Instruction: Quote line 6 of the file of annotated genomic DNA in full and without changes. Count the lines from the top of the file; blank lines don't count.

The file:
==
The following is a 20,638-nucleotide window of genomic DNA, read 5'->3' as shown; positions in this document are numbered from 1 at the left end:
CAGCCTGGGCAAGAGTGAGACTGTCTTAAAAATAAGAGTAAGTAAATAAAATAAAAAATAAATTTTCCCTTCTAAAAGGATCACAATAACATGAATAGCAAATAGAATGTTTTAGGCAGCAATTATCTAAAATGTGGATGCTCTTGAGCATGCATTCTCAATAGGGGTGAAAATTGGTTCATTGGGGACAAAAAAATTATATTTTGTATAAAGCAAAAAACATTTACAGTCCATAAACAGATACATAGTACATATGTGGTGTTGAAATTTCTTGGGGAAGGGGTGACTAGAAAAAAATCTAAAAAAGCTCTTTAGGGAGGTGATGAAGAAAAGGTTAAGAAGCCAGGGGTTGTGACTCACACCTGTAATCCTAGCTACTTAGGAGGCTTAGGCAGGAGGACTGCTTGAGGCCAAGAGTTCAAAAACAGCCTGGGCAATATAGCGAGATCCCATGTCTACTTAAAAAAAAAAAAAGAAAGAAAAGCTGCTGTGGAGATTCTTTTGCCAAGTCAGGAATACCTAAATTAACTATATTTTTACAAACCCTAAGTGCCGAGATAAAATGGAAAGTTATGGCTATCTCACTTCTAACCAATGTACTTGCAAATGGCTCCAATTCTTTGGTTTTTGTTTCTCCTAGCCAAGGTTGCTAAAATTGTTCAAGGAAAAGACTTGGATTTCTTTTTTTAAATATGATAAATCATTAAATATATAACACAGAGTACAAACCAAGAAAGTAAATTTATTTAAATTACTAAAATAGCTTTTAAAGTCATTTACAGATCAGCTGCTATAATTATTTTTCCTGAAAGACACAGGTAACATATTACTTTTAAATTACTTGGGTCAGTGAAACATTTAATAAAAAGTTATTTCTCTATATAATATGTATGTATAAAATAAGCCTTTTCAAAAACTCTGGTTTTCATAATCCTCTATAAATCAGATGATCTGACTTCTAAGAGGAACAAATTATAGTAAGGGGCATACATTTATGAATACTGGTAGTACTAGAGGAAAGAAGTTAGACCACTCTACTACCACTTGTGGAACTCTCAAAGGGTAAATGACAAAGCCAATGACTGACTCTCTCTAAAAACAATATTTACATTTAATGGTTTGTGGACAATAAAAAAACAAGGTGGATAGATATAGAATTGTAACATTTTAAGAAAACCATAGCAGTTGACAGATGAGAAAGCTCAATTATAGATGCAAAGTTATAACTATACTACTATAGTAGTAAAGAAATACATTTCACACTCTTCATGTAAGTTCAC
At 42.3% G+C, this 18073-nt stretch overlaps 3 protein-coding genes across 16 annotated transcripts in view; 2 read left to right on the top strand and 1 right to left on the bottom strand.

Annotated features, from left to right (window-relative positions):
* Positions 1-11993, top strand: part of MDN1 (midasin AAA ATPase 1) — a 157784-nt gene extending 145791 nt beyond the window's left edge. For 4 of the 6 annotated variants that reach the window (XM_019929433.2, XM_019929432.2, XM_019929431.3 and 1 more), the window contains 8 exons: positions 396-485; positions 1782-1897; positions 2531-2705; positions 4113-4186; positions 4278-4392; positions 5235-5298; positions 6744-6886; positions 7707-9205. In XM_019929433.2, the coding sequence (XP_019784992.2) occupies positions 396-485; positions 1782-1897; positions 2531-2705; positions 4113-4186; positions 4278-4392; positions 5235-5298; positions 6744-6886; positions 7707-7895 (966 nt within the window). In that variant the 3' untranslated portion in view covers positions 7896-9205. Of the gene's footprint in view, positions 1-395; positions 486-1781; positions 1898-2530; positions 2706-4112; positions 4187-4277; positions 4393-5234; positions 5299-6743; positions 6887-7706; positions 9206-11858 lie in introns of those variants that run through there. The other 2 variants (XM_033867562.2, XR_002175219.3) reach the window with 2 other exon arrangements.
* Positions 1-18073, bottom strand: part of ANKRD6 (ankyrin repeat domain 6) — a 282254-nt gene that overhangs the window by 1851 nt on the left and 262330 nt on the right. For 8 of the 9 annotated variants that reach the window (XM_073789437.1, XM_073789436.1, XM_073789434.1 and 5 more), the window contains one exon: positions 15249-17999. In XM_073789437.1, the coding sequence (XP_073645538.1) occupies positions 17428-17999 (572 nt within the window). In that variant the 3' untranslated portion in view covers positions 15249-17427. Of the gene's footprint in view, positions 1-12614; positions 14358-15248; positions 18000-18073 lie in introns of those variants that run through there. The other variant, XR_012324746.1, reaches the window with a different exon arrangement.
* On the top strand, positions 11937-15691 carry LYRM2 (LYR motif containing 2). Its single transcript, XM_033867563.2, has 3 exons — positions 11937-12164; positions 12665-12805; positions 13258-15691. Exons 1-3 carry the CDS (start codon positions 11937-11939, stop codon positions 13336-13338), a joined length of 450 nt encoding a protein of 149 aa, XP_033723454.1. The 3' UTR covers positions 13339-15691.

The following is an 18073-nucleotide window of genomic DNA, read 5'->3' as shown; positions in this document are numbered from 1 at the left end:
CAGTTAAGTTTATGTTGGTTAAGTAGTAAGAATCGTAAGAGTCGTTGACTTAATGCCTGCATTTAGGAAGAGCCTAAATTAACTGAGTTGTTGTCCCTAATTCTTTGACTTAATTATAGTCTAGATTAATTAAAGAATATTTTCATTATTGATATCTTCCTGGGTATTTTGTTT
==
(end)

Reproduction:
* Positions 1-18073, bottom strand: part of ANKRD6 (ankyrin repeat domain 6) — a 282254-nt gene that overhangs the window by 1851 nt on the left and 262330 nt on the right. For 8 of the 9 annotated variants that reach the window (XM_073789437.1, XM_073789436.1, XM_073789434.1 and 5 more), the window contains one exon: positions 15249-17999. In XM_073789437.1, the coding sequence (XP_073645538.1) occupies positions 17428-17999 (572 nt within the window). In that variant the 3' untranslated portion in view covers positions 15249-17427. Of the gene's footprint in view, positions 1-12614; positions 14358-15248; positions 18000-18073 lie in introns of those variants that run through there. The other variant, XR_012324746.1, reaches the window with a different exon arrangement.